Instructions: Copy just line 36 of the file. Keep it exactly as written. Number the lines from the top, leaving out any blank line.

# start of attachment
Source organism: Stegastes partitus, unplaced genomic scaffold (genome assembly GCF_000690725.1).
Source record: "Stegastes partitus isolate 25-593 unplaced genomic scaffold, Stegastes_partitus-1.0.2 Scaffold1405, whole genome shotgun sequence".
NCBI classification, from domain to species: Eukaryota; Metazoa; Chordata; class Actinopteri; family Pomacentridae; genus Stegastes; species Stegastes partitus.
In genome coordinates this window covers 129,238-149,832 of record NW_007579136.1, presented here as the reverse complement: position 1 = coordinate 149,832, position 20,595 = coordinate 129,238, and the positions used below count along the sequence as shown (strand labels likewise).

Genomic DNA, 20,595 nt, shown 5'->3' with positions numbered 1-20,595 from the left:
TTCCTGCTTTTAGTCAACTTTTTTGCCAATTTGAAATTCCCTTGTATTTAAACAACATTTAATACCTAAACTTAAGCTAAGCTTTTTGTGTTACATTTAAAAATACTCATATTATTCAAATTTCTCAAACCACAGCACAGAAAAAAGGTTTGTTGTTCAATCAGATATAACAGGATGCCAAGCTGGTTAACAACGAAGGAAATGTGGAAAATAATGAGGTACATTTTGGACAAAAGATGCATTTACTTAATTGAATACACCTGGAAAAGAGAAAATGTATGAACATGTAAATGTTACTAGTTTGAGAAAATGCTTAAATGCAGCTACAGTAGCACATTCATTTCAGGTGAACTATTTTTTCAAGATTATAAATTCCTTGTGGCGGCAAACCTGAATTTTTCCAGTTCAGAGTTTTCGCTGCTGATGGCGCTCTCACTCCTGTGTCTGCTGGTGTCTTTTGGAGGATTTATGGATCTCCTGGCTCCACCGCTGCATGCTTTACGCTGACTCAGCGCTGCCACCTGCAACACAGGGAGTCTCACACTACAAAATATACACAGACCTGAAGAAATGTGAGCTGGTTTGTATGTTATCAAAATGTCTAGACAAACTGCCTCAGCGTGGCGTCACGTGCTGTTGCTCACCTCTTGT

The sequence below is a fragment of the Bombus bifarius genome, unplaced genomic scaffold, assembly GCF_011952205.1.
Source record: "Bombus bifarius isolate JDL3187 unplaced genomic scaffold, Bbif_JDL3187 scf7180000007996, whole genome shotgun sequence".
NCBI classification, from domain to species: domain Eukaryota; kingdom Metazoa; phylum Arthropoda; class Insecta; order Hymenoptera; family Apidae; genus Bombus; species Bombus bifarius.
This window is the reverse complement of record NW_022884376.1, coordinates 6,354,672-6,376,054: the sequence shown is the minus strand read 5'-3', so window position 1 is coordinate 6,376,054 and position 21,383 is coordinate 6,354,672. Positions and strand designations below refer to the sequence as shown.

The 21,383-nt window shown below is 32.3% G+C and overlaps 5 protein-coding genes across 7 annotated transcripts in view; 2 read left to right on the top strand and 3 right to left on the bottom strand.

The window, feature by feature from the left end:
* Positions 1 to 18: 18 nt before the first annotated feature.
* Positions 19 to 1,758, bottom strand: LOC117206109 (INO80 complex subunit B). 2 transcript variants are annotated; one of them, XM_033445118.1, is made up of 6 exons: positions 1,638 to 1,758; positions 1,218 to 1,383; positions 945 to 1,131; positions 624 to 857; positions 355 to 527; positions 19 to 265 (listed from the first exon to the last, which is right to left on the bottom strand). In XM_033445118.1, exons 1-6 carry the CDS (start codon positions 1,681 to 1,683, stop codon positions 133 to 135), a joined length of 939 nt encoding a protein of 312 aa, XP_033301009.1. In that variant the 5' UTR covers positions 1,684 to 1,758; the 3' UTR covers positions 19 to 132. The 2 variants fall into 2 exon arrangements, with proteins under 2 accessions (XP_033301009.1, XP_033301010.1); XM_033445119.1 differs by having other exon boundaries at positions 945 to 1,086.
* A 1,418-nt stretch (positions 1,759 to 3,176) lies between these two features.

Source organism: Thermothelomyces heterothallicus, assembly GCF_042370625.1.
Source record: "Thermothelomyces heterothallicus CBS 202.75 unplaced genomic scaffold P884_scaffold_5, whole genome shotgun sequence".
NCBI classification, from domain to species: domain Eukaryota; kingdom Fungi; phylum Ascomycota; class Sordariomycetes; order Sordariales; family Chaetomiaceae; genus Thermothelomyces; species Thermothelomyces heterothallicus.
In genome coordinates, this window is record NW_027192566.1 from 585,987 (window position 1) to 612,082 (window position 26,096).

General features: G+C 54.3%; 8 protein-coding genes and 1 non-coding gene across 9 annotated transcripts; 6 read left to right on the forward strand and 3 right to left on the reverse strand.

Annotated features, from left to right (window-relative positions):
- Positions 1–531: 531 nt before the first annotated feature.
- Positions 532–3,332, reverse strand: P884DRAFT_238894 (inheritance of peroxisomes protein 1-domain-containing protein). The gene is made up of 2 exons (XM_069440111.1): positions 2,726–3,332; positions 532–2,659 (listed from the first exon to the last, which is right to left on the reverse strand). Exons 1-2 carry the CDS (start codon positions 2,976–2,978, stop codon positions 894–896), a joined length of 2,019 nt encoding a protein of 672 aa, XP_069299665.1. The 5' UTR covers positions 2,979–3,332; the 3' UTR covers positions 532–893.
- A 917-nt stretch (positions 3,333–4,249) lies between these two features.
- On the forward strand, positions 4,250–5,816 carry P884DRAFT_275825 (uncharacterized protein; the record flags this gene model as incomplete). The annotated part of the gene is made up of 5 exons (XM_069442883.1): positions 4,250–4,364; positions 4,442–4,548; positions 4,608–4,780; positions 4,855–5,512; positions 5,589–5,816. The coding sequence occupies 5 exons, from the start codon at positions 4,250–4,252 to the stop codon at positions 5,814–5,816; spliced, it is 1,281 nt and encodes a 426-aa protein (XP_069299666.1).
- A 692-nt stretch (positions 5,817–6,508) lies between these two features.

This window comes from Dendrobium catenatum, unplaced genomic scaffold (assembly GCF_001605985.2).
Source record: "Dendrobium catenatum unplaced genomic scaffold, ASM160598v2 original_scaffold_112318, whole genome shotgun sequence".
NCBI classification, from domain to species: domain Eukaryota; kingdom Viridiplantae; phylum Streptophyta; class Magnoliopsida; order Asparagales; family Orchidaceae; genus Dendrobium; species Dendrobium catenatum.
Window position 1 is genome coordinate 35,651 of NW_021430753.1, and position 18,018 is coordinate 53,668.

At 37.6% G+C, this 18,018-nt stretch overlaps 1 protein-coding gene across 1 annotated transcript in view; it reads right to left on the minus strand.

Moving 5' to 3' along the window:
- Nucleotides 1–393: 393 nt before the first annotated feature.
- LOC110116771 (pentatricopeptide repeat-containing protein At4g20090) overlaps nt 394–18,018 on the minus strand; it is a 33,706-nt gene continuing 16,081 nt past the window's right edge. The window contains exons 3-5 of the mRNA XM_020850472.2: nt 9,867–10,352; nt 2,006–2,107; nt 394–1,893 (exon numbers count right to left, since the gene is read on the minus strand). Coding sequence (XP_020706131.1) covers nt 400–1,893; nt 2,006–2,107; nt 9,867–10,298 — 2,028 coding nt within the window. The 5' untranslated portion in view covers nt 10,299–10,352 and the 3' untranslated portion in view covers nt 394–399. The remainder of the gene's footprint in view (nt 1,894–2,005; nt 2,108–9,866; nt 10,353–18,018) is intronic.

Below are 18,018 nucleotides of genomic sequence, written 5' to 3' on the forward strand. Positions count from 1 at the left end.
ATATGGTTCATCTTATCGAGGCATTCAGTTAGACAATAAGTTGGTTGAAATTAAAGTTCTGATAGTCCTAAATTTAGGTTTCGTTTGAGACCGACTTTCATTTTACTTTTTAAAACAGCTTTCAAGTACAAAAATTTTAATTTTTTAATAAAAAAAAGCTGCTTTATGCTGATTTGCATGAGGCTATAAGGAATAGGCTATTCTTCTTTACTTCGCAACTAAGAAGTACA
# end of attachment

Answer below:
ATATGGTTCATCTTATCGAGGCATTCAGTTAGACAATAAGTTGGTTGAAATTAAAGTTCTGATAGTCCTAAATTTAGGTTTCGTTTGAGACCGACTTTCATTTTACTTTTTAAAACAGCTTTCAAGTACAAAAATTTTAATTTTTTAATAAAAAAAAGCTGCTTTATGCTGATTTGCATGAGGCTATAAGGAATAGGCTATTCTTCTTTACTTCGCAACTAAGAAGTACA